Tuesday, 24 April 2012

Bash Thy Army

Bashing the military is a favourite past time of the ones who have been enlightened, and rightly so. An increasing number of cool boys now also want to be enlightened, so they have taken to bashing the army too. The tool is a laptop; the location is their cosy house in Defence.

The new army bashers however, in my humble view, need to know a thing or two before launching into a gallant bayonet charge. So I have decided to help them out and will now try to explain how to effectively bash the malicious military, or how to do it ineffectively.

Props to my dear mentor and angry middle aged man, Nadeem F. Paracha; for the master is once again a step ahead of the pupil. He knows the young ones need guidance, so he recently demonstrated how NOT to bash the military.

We have latest fighter jets for the military, but rickety 27-yr-old passenger planes for the people. Doesn't sound right.

Let’s put aside the fact that it is terribly distasteful to try and use a tragedy to further your own agenda, and focus on the content.

The rickety 27-year old passenger plane that went down did not belong to the PIA; it belonged to a private airline, so the comparison with military jets does seem ridiculous. They don’t have the same source. The latest military jets also do crash and there have been multiple instances in the current year already.

In any case, Pakistan is doling out billions to the national air carrier so that handpicked Jiyalas in the management can have the prettiest air hostesses to mingle with.

NFP knows all of this, probably better than I do. However when Bhoja crashed a lot of the reactionary anger on social media was directed at the PPP. Naturally, the Jiyala in him had to alter the discourse, so he came up with the above mentioned gem.

We shall get back to this later. Let’s go through other NOT to do bashing routines first.

Another wrong way of doing it is stating incorrect, made-up figures. So vehement had the propaganda been regards the Army’s share of national budget that an army officer’s son once convinced me the military gets 60 percent.

This misrepresentation then allows Ashfaq Pervez Kayani to correct you with a smug look on his face. The share proposed in the next budget is 20 percent, although ET will tell you that coupled with the 2 percent for education, not with the many percents spent on loan repayments to our foreign benefactors. Najam Sethi will add around 5 to 10 percent for allowances and/or pensions.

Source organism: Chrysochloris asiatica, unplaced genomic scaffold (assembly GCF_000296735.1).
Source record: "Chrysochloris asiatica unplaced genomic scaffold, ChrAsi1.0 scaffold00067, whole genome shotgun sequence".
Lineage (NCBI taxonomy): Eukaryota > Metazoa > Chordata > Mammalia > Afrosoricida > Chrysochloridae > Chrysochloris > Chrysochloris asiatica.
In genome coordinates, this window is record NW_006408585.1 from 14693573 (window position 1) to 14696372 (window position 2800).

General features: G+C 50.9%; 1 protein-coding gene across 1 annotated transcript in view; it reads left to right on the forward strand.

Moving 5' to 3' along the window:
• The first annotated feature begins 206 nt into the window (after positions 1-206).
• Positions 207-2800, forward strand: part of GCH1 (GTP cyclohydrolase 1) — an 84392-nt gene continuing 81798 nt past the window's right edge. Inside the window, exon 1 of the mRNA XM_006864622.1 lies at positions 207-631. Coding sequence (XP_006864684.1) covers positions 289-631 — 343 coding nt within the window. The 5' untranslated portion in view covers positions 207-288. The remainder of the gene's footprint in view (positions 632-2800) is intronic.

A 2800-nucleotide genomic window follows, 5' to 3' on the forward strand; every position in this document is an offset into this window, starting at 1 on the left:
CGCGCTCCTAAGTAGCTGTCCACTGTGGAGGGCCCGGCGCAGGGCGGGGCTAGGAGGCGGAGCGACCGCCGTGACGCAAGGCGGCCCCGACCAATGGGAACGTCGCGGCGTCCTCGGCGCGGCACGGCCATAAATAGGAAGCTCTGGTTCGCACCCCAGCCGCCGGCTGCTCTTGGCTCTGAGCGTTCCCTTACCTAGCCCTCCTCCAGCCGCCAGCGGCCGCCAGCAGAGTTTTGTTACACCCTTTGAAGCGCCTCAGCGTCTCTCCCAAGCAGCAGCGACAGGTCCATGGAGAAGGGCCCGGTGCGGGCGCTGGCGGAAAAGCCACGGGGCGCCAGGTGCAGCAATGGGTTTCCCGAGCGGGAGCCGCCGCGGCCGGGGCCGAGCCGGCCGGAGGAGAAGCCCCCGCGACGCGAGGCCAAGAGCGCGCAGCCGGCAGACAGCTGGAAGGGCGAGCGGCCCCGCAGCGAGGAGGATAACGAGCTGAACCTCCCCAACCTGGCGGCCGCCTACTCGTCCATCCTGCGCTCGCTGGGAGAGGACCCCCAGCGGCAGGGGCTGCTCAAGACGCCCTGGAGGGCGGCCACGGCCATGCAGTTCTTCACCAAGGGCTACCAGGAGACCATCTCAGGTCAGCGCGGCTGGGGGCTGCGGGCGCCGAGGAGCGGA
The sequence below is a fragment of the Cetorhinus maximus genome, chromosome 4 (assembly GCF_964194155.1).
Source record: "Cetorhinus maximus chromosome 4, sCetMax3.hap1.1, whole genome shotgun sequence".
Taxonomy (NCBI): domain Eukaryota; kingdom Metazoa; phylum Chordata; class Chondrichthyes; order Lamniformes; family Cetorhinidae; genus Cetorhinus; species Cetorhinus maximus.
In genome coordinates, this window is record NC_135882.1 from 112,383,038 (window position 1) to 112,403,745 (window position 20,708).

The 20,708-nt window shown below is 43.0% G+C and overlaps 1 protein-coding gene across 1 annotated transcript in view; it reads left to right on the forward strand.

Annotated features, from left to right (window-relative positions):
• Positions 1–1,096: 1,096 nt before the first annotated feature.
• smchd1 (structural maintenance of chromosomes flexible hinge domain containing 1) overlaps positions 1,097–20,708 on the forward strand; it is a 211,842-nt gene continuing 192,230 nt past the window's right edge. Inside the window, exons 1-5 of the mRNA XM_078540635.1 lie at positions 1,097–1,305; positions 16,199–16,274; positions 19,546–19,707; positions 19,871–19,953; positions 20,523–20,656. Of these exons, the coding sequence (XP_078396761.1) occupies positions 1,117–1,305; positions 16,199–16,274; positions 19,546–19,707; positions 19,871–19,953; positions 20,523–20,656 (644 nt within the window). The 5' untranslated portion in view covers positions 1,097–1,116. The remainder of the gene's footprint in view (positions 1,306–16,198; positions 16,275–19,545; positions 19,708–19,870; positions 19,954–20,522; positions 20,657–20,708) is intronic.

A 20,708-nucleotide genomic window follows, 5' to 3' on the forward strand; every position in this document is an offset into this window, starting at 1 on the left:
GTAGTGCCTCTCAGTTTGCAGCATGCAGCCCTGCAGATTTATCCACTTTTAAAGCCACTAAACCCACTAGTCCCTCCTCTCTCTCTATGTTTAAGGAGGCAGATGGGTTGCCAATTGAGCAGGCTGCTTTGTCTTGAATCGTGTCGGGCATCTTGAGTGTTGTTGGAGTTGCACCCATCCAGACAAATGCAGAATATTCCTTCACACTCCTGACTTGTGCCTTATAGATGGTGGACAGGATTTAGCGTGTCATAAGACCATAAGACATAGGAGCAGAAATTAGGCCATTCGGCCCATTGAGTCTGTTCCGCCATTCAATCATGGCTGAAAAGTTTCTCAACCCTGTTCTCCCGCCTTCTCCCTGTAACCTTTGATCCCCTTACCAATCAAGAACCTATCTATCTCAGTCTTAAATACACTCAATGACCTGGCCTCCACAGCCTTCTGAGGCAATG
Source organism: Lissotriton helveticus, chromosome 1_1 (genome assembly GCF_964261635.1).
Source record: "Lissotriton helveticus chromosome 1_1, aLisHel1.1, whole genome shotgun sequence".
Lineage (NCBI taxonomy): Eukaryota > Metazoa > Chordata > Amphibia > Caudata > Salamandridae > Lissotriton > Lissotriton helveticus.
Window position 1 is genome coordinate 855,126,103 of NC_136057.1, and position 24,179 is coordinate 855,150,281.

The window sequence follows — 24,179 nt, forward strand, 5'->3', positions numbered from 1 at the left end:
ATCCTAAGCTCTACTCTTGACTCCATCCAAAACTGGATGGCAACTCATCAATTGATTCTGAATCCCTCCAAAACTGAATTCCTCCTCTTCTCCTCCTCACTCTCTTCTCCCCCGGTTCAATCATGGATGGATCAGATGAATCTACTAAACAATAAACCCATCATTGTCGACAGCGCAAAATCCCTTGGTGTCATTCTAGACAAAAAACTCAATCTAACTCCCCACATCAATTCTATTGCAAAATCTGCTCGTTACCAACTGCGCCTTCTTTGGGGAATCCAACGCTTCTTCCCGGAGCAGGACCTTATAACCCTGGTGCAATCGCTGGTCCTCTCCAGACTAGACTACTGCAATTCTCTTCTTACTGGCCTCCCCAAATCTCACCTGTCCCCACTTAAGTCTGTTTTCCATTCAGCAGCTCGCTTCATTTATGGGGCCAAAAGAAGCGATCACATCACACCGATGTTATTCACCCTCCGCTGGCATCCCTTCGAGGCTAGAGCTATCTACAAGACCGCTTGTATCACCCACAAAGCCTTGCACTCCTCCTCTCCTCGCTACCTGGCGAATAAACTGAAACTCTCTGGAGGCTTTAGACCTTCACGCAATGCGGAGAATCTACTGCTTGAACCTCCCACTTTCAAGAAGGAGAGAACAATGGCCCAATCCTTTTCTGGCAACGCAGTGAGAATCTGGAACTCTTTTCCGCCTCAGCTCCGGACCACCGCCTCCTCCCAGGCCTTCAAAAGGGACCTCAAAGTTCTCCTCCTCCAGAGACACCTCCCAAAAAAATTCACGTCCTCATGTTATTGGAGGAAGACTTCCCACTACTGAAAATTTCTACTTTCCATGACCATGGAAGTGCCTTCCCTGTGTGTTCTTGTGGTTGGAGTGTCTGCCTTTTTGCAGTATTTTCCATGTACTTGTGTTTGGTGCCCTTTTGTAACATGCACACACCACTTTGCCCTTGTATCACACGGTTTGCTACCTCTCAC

One more thing I have noticed is the overzealous criticism of the military by some of its main beneficiaries. Yes, I am looking at you; supporters of the Sher who is also Ameer-ul-Momineen. Without any political achievements to boast about, certain people and their supporters have decided to just spout nonsense in this regard; framing it as their biggest draw.

It’s probably because they believe everyone has magically forgotten the identity of Gen Zia-ul-Haq’s Chief Minister in Punjab. Or perhaps they don’t know who Chotay Mian Sahab came to meet in Rawalpindi the night before Long March.

Going back to NFP, the point he was obviously trying to make is that bashing for the sake of it seems stupid. In fact, these are all examples of partisan bashing and people are able to see through them now. Therefore, all they do is harm the good cause. A large section of the population relates patriotism with the military, for good or for bad. With the unwarranted, shallow and often baseless criticism of the institution, enlightened ones continue to alienate those who might otherwise realise that the army has transgressed on many occasions.

There was much momentum gained to this end in the last few years of Musharraf, momentum that could have been harnessed to effectively curb the influence of our establishment. The shenanigans of the political elite however have slowly eroded that momentum. Whose fault is that?